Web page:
‘Tut mir leid, mein Dialekt ist nicht sehr gut.’

And I am back to not understanding a single word of what is going on around me. I feel like I have rewound back to 2010, when I landed in Münster with three words of German – danke, bitte and polizei – and existed in perpetual terror the bus driver was going to want to say something to me over the speaker and I wouldn’t understand it (which happened, often. I still have the irrational feeling bus drivers will call me out in front of the whole bus based on a few consecutive Münster experiences.)

See, in Bavaria, the Bavarians speak Bavarian. Not to be confused with German. Because the Bavarians aren’t German, oh no, don’t be ridiculous, they’re a state/country/kingdom unto themselves. They do things differently down here and are extremely proud of it. They could quite happily detach from the rest of Germany and float away as a wealthy, fully-functioning separate entity. In fact, the rest of Germany would probably give them a little farewell party if it weren’t for the fact Germany needs Bavaria’s economy.

Where was I? Ah yes, I don’t just live in Bavaria. I live in a region in Bavaria. And the Germans (and Bavarians) are really, really proud and protective of their regions/villages/neighbourhoods and the traditions/culture/dialects that come with them. ”You prepare your Spargel with 100g of butter? Well we do ours with 150g, but that’s because we’re from a different region, 20km away from you. In fact, we don’t even say ‘Spargel’, we say ‘Spaaaaaarrrrrrgoool.” ”Oh really? That’s funny, because we live a good 45km south-east of you guys and we say ‘Spaggel’!”

Technically I live in a ‘district free’ city (of 40,000 people) in the north east of Bavaria (a state), in the region of Oberpfalz. Regensburg, an hour south, is the main city (the seat) in our region while Nürnberg, an hour west and Bayreuth, an hour north, are in a completely different region called Central-Franconia and Upper-Franconia respectively***. An hour east, incidentally, will pop you in a completely different country known as the Czech Republic. Occasionally I have made vague references to living in Franken, or at least, near the Frankenwald. Franken seems to have a bit more going for it and I suppose subconsciously I want to be associated with that. But to claim residency in Franken is, quite simply, falsch. See:

bavariamap
One state, seven regions.

So, I live in the Oberpfalz and here, people speak … wait for it … Oberpfälzisch. Not your general Bayerisch, although it is a member of that family, not Ostfränkisch (East Franconian) as they do in Franken, but their very own, deliciously difficult to understand, Oberpfälzisch. A lot of crunchy clacking and rolled r’s and entirely new words. It’s a marching band of an accent, all up and down and rat-a-tat-tat. I don’t understand it. If I try really, really hard, I can pick out a few words but it takes an embarrassingly long time. That only thing that makes me feel better is the sight of SG’s face, eyes agog, as his Northern brain tries to comprehend the Oberpfälzisch. I recall our first experience with Oberpfälzisch, when we were apartment hunting way back when. While being shown around an apartment that seemed to be housing an illegal number of tenants, SG spent the entire time saying, ‘bitte? Bitte?’ and then falling back on the default nod and ‘mmmm, mmmm, stimmt.’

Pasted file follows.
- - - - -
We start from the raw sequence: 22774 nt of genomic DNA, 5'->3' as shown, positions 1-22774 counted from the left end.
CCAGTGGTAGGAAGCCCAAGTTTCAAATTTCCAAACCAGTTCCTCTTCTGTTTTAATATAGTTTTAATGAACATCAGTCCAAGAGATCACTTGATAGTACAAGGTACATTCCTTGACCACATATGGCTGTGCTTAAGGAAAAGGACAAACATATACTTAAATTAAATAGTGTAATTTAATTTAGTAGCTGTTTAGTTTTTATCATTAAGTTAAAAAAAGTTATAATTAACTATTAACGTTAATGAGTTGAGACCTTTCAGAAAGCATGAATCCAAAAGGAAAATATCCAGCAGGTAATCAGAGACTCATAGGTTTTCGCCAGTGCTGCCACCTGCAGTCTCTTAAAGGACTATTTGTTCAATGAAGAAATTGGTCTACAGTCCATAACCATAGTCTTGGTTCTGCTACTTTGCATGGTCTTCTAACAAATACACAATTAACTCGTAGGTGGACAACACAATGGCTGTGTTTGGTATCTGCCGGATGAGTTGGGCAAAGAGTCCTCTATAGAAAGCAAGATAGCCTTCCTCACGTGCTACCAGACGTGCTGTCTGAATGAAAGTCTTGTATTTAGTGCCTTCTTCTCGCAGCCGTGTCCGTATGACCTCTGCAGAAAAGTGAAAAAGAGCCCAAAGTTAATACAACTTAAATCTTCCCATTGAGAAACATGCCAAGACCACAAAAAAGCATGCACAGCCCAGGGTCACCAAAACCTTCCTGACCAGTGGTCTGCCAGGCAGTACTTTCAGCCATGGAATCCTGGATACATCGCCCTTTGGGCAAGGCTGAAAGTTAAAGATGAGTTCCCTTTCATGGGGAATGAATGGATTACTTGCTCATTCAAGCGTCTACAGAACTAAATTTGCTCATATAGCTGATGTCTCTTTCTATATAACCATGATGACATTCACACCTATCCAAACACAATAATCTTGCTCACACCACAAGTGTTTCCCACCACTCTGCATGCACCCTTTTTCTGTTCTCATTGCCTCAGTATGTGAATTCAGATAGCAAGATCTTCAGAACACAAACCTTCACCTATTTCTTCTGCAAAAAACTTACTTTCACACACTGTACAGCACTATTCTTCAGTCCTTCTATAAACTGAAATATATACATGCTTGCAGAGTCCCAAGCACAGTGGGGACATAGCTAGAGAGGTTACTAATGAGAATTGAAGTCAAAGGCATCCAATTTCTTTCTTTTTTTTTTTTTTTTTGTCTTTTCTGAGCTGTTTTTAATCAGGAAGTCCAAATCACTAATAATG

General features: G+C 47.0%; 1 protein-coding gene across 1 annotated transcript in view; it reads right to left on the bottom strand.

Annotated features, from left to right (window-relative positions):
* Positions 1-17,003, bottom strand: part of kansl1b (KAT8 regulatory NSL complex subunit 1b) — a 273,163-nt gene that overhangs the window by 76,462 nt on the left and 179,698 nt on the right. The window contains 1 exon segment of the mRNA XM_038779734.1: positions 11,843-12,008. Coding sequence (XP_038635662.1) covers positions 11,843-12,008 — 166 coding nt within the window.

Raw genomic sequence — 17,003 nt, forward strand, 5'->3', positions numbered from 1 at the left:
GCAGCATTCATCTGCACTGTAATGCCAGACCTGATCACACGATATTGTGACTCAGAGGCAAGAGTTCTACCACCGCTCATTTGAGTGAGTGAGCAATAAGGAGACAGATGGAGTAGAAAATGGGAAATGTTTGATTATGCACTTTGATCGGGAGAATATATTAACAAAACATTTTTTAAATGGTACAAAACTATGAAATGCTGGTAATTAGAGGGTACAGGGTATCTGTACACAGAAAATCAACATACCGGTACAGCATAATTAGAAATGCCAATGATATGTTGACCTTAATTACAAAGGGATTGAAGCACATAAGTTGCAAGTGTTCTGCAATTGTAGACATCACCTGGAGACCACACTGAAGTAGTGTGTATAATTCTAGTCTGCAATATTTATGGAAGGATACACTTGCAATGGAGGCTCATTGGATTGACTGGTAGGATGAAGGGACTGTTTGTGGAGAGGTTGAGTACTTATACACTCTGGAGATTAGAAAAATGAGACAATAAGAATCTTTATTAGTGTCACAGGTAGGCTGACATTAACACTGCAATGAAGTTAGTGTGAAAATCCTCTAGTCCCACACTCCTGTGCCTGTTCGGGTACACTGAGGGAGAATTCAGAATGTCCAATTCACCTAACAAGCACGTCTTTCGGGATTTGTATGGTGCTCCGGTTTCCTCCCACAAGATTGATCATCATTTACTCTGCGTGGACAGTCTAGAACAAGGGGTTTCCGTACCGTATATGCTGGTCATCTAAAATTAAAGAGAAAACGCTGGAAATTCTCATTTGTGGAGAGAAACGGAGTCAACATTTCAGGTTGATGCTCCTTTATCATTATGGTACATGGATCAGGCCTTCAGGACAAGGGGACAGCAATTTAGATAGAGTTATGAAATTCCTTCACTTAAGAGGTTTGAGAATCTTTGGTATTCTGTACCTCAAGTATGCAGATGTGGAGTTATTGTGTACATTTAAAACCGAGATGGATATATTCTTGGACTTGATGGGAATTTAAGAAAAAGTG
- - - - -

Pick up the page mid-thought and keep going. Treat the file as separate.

Last year, when we first started living here, I was too busy wallowing in homesickness and self pity to pay much attention to the dialect and the fact I didn’t really understand it. Either that or I have completely blanked out the trauma of flailing about in a dearth of understanding. But this time around, I have already had to apologise to the man in the florist for not understanding his question about wrapping up my pot and making him repeat it – I swear he did not say ‘einpacken’ the first time round. And I scrounged around in the sentence that the lady at Rewe gnashed out and found ‘sammeln’. But only just. When yesterday, in a moment of brightness, we locked ourselves out of our apartment and had to engage extensively with our (lovely) neighbours, I had nothing. I got nothing. I gave only polite laughter and a lot of ‘danke … Vielen Dank … dankeschön’ and a touch of ‘stimmt, haha, stimmt.’ As for the key man (about whom SG ominously intoned, ‘I have seen a lot of reportages about Schlüsseldienst and how they basically cook the Christmas goose’ … which in itself was vaguely incomprehensible) he just sort of contorted his mouth and strange sounds popped and crackled out.